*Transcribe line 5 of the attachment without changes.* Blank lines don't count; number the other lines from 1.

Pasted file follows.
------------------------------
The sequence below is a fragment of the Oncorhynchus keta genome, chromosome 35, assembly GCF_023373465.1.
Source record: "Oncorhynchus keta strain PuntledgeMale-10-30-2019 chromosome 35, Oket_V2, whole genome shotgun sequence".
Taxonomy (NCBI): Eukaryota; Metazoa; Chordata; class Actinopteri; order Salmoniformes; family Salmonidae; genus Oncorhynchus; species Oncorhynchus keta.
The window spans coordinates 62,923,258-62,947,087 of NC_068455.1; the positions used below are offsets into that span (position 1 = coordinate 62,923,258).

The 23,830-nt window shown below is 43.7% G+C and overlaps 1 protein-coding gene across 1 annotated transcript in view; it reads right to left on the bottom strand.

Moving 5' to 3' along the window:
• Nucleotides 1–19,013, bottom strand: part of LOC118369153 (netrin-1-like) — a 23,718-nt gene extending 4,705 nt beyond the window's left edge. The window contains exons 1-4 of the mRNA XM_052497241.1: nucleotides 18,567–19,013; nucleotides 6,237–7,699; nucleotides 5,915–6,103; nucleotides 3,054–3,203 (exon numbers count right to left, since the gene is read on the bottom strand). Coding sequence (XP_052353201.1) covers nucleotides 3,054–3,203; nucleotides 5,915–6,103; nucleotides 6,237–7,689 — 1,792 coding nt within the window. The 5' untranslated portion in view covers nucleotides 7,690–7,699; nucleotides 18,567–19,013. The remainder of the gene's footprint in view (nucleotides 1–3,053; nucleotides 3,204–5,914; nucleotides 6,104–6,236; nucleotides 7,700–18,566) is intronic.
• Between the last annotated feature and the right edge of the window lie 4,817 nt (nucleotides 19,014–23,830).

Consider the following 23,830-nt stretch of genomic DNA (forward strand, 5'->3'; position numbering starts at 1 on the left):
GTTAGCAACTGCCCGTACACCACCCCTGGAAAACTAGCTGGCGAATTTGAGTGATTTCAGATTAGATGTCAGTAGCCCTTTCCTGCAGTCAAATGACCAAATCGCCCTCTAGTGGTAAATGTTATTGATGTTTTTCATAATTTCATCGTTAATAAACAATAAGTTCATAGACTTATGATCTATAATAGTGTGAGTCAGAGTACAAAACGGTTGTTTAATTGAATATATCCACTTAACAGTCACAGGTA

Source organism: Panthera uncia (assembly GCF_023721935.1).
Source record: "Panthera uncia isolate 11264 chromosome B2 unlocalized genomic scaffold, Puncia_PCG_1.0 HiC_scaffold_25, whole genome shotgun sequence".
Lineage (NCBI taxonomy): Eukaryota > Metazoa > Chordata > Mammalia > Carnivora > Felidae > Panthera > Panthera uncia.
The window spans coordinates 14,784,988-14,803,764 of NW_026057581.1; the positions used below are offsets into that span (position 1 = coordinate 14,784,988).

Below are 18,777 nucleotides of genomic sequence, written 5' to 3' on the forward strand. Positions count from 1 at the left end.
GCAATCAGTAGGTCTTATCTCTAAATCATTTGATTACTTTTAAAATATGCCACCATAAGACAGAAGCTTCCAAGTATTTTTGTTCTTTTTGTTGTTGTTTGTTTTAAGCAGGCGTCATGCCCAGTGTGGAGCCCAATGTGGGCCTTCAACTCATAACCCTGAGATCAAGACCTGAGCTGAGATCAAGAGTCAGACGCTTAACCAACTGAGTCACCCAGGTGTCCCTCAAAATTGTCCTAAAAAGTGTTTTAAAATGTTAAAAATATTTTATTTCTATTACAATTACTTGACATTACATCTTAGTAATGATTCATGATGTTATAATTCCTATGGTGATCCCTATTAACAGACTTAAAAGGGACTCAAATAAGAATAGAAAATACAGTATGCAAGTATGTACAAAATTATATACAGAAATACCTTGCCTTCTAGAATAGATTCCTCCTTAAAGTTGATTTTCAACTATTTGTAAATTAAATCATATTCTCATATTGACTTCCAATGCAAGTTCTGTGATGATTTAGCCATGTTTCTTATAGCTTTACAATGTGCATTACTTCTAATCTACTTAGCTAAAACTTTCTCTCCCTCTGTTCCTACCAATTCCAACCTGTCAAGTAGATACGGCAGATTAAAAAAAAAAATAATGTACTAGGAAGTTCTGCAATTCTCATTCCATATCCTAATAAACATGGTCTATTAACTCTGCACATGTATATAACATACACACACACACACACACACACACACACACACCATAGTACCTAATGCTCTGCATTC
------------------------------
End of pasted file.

The 23,830-nt window shown below is 43.7% G+C and overlaps 1 protein-coding gene across 1 annotated transcript in view; it reads right to left on the bottom strand.